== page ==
It's always smart to think ahead when saving for retirement. But if you began planning as recently as 10 years ago, you may need to do your math all over again.
Marcus Allan Ingram, chair and associate professor of finance at the University of Tampa, located in southwestern Florida, says today's low interest rates mean yesterday's calculations may no longer make sense. It's much more difficult now to get even a modest 5 percent return annually on your investments, so the ideal amount needed for a secure retirement has become "a moving target," he says.
That doesn't mean you have to simply give up. Ingram says test-driving your retirement can give you a realistic picture of how much you'll need to retire -- and the steps you need to take to make today's vision a reality tomorrow.
Is there an advantage to using a retirement planning coach?
You asked about a retirement planning coach. I thought that was a very interesting way to phrase it because normally we think that retirement planners and people who help plan retirement are often other financial professionals. They are brokers or insurance agents. I really do suggest people use an unaffiliated retirement planner, someone who is not making money for selling them a particular product. (The planner should be) someone who wants to give them advice and who charges for that advice straight out as a fee.
Is it financially smart to set a retirement date when you are planning your retirement?
I think that might be the most crucial variable. There are so many different moving parts in the retirement formula: how much you think you can save between now and retirement, what you think your demands will be for income to live the way you want to live in retirement, and of course, how long (you) expect to live. But the one thing that can help balance those out is choosing the correct retirement date.
What is the ideal amount of savings needed to retire?
That is really a moving target. I think we are seeing that the challenges in retirement planning are not the same from one generation to the next. In the prior generation, the key issue was how much money you had saved.
The idea was that if you could earn 5 percent on your investments on average, then for every $1 million that you could save, you could collect $50,000 in investment income minus whatever your taxes were.
Now we see that we have had this extended low-interest-rate environment that has gone on for 15 or 20 years of very low interest rates. Now, long-term rates are below 2 percent. So that kind of formula does not work.
People are living so long in retirement that they are going to need that portfolio to continue to grow. So you might retire with $1 million or $2 million, but 10 years after retirement, you would need that portfolio to continue to grow. If you are drawing off all of the income and the principal is not growing, that is probably not a workable solution.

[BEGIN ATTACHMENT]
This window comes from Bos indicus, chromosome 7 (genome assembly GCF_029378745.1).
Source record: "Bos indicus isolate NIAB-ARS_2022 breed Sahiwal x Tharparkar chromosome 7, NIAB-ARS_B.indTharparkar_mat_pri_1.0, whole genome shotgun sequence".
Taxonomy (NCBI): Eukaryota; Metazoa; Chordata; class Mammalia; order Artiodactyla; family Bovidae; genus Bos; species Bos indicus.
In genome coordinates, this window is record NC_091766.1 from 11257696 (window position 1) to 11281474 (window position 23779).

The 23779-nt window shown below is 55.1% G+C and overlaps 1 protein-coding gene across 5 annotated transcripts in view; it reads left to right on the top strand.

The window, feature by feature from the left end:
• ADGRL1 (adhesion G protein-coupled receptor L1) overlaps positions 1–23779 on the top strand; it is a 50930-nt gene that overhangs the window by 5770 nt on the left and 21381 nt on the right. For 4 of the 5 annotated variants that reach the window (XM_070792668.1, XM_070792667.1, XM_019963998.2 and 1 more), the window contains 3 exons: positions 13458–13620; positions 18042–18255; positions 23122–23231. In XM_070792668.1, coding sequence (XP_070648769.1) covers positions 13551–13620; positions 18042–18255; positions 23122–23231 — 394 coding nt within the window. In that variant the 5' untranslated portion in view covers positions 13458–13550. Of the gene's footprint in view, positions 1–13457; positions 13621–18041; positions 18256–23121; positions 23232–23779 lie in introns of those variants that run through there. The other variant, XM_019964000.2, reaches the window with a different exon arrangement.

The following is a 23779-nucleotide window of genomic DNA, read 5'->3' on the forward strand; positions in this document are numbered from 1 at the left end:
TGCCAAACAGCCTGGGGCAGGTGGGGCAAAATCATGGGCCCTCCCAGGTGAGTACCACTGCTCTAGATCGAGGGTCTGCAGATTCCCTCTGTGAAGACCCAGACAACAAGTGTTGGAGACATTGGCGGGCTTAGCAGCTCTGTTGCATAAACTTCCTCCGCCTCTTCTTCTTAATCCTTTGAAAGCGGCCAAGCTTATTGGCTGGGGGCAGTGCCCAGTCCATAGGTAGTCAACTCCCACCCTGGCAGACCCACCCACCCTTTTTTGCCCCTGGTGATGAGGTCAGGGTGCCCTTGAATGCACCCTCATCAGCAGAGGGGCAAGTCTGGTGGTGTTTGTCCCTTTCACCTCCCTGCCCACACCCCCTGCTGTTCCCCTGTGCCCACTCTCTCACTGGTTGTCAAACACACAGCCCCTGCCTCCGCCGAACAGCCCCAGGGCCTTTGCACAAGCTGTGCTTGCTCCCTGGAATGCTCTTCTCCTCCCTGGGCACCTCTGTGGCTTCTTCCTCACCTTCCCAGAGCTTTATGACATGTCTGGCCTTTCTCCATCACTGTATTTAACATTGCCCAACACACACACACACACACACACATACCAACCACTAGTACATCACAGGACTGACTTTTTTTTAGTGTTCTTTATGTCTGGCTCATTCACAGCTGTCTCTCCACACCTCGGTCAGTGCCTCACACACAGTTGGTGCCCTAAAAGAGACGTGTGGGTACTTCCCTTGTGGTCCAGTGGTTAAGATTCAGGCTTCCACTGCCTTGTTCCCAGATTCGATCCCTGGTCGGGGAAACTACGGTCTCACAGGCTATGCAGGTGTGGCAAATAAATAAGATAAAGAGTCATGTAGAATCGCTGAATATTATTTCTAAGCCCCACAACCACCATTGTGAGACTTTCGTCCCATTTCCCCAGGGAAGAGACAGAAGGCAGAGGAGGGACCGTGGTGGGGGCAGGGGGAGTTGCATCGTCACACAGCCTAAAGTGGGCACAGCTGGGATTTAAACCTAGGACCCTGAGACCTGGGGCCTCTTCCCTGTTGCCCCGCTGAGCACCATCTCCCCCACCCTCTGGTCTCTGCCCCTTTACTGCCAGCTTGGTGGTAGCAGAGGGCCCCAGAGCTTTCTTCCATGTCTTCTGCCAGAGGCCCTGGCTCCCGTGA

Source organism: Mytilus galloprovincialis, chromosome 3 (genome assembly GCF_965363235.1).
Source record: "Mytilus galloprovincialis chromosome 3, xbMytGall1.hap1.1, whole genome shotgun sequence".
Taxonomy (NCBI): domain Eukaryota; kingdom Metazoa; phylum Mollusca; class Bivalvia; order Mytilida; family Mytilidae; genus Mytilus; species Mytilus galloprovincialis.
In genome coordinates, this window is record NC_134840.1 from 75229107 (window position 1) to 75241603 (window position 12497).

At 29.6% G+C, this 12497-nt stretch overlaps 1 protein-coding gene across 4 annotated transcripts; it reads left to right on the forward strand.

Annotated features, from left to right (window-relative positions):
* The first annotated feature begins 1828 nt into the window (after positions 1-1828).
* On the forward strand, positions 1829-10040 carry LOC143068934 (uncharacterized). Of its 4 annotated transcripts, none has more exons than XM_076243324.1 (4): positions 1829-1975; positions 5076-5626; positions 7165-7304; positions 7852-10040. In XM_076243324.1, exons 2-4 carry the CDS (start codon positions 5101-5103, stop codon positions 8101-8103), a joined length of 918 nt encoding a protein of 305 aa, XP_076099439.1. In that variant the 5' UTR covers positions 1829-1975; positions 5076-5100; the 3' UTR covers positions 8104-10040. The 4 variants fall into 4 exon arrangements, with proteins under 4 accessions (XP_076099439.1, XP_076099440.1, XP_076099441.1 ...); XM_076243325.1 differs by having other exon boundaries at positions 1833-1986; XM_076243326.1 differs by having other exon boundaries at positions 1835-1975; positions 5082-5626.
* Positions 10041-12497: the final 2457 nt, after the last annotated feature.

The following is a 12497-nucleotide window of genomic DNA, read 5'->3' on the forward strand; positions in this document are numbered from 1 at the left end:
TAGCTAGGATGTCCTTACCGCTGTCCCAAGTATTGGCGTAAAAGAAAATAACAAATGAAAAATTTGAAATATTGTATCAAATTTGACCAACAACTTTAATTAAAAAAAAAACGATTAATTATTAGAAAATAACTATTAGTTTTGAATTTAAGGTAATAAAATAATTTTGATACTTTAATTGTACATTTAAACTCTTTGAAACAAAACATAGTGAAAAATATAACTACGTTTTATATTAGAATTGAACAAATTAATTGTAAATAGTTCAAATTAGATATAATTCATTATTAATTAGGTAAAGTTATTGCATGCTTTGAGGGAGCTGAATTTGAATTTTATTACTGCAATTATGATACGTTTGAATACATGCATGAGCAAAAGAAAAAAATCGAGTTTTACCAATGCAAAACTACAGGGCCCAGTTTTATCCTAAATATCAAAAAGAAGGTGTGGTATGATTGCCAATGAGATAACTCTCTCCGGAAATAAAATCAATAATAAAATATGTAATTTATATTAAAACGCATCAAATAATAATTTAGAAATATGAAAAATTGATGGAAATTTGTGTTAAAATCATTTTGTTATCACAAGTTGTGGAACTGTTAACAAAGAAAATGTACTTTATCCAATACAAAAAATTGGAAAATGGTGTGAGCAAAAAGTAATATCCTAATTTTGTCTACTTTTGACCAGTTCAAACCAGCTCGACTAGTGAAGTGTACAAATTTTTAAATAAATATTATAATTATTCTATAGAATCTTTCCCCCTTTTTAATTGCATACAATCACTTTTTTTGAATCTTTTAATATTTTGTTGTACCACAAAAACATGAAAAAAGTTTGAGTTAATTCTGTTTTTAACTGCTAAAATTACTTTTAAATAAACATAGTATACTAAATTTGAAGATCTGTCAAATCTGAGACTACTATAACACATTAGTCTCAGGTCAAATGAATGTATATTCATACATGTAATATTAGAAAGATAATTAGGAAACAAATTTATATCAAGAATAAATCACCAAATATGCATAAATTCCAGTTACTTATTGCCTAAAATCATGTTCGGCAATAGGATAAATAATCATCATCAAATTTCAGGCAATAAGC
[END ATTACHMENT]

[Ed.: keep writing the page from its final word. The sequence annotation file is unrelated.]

For the person who wants to travel during retirement, what tips can you give him so he can live out his dreams?
There is a lot of evidence that suggests people overestimate how much wealth and how much disposable income they will have in retirement compared to the reality of how much they have saved and what their pension is. So my real concern is when people say they want to travel during retirement, do they realistically have enough money to do that?
If you want to retire with a great deal of wealth and travel, one thing to do would be to test-drive the retirement plan while you are still employed. That is, see if you can live on what you consider to be the income you are going to draw from your retirement plan while you are still working.
If you think you can live on $40,000 or $50,000 a year in retirement, you should try to live on $40,000 or $50,000 for a year before you retire. That will give you a more reasonable expectation about how much travel you will be doing and whether you'll have to cut back on your gifting and that sort of thing. It just puts you in a stronger position to estimate what you will really be able to do in retirement.
What advice would you give people who are trying to project for 40 years down the line? Should savings be two or three times the amount of their income?
I can't predict that because of this relationship between inflation and interest rates. It changes everything on a nominal basis. On a real basis, it will not change a lot, but if the dollar becomes much less valuable, you will clearly need a lot more of them.
We just have not seen that for a whole generation. We quit worrying about inflation. So now we worry about how to get 5 percent on our money. I think that is the biggest issue facing retirement. Since you are only able to earn 2 percent or 2.5 percent on your savings, you end up having to work a little longer.
Right now is the time when people are re-evaluating their retirement plans and then choosing to extend their working life because these low interest rates have made obsolete the math that they did 10 years ago. So again, the retirement date can be a moving target.
We would like to thank Marcus Allan Ingram, Ph.D., chair and associate professor of finance at the University of Tampa, for his insight.
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